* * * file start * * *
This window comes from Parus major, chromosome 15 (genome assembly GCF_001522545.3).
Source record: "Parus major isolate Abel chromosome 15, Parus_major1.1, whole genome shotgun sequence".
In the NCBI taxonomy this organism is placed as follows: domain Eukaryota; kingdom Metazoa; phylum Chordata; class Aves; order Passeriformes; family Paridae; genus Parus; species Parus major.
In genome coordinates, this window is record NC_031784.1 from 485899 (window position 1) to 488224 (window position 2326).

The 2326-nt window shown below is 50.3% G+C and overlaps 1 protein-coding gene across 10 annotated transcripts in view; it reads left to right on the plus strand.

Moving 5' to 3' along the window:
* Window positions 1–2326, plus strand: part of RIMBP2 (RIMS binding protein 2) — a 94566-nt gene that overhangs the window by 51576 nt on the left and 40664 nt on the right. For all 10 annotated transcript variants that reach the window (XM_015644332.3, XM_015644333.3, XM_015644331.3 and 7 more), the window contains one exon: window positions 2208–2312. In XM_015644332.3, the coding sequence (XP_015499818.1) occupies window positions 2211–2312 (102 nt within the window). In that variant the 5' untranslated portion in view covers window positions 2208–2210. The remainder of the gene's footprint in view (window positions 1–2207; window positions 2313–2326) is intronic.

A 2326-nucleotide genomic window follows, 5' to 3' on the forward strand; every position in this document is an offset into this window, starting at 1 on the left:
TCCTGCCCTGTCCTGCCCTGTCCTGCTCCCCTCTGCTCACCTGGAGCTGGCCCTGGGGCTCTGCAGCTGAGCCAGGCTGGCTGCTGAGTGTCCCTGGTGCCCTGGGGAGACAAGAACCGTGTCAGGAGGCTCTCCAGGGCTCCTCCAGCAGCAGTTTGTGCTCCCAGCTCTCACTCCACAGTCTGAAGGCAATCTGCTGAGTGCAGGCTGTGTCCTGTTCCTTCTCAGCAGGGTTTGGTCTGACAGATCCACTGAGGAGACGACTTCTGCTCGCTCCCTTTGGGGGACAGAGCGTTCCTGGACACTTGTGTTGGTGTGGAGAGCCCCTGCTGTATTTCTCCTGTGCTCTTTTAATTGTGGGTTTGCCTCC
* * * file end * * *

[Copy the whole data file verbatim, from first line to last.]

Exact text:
This window comes from Parus major, chromosome 15 (genome assembly GCF_001522545.3).
Source record: "Parus major isolate Abel chromosome 15, Parus_major1.1, whole genome shotgun sequence".
In the NCBI taxonomy this organism is placed as follows: domain Eukaryota; kingdom Metazoa; phylum Chordata; class Aves; order Passeriformes; family Paridae; genus Parus; species Parus major.
In genome coordinates, this window is record NC_031784.1 from 485899 (window position 1) to 488224 (window position 2326).

The 2326-nt window shown below is 50.3% G+C and overlaps 1 protein-coding gene across 10 annotated transcripts in view; it reads left to right on the plus strand.

Moving 5' to 3' along the window:
* Window positions 1–2326, plus strand: part of RIMBP2 (RIMS binding protein 2) — a 94566-nt gene that overhangs the window by 51576 nt on the left and 40664 nt on the right. For all 10 annotated transcript variants that reach the window (XM_015644332.3, XM_015644333.3, XM_015644331.3 and 7 more), the window contains one exon: window positions 2208–2312. In XM_015644332.3, the coding sequence (XP_015499818.1) occupies window positions 2211–2312 (102 nt within the window). In that variant the 5' untranslated portion in view covers window positions 2208–2210. The remainder of the gene's footprint in view (window positions 1–2207; window positions 2313–2326) is intronic.

A 2326-nucleotide genomic window follows, 5' to 3' on the forward strand; every position in this document is an offset into this window, starting at 1 on the left:
TCCTGCCCTGTCCTGCCCTGTCCTGCTCCCCTCTGCTCACCTGGAGCTGGCCCTGGGGCTCTGCAGCTGAGCCAGGCTGGCTGCTGAGTGTCCCTGGTGCCCTGGGGAGACAAGAACCGTGTCAGGAGGCTCTCCAGGGCTCCTCCAGCAGCAGTTTGTGCTCCCAGCTCTCACTCCACAGTCTGAAGGCAATCTGCTGAGTGCAGGCTGTGTCCTGTTCCTTCTCAGCAGGGTTTGGTCTGACAGATCCACTGAGGAGACGACTTCTGCTCGCTCCCTTTGGGGGACAGAGCGTTCCTGGACACTTGTGTTGGTGTGGAGAGCCCCTGCTGTATTTCTCCTGTGCTCTTTTAATTGTGGGTTTGCCTCC